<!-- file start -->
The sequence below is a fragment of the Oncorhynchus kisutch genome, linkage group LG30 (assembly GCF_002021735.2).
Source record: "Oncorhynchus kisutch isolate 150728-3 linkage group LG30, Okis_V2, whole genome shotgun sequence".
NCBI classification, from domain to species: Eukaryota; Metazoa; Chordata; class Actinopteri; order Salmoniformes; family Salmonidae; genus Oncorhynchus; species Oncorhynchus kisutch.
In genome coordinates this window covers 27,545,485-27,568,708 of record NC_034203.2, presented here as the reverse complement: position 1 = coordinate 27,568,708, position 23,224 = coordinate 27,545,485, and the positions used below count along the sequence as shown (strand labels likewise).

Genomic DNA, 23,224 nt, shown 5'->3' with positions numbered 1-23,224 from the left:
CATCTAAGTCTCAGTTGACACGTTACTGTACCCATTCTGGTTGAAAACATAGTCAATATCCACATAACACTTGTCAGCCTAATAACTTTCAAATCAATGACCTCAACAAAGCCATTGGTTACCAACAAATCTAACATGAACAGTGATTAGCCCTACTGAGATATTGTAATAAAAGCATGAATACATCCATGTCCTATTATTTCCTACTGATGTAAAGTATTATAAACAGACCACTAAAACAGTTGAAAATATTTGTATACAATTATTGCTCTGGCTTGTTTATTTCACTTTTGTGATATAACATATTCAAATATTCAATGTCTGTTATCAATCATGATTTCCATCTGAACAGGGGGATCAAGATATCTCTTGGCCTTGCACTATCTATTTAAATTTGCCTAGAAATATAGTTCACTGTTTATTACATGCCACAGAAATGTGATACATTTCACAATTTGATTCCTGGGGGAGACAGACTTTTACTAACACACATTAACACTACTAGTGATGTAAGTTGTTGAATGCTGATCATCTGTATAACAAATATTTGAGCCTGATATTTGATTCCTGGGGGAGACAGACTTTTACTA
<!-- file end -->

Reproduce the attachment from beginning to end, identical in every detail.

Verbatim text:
The sequence below is a fragment of the Oncorhynchus kisutch genome, linkage group LG30 (assembly GCF_002021735.2).
Source record: "Oncorhynchus kisutch isolate 150728-3 linkage group LG30, Okis_V2, whole genome shotgun sequence".
NCBI classification, from domain to species: Eukaryota; Metazoa; Chordata; class Actinopteri; order Salmoniformes; family Salmonidae; genus Oncorhynchus; species Oncorhynchus kisutch.
In genome coordinates this window covers 27,545,485-27,568,708 of record NC_034203.2, presented here as the reverse complement: position 1 = coordinate 27,568,708, position 23,224 = coordinate 27,545,485, and the positions used below count along the sequence as shown (strand labels likewise).

Genomic DNA, 23,224 nt, shown 5'->3' with positions numbered 1-23,224 from the left:
CATCTAAGTCTCAGTTGACACGTTACTGTACCCATTCTGGTTGAAAACATAGTCAATATCCACATAACACTTGTCAGCCTAATAACTTTCAAATCAATGACCTCAACAAAGCCATTGGTTACCAACAAATCTAACATGAACAGTGATTAGCCCTACTGAGATATTGTAATAAAAGCATGAATACATCCATGTCCTATTATTTCCTACTGATGTAAAGTATTATAAACAGACCACTAAAACAGTTGAAAATATTTGTATACAATTATTGCTCTGGCTTGTTTATTTCACTTTTGTGATATAACATATTCAAATATTCAATGTCTGTTATCAATCATGATTTCCATCTGAACAGGGGGATCAAGATATCTCTTGGCCTTGCACTATCTATTTAAATTTGCCTAGAAATATAGTTCACTGTTTATTACATGCCACAGAAATGTGATACATTTCACAATTTGATTCCTGGGGGAGACAGACTTTTACTAACACACATTAACACTACTAGTGATGTAAGTTGTTGAATGCTGATCATCTGTATAACAAATATTTGAGCCTGATATTTGATTCCTGGGGGAGACAGACTTTTACTA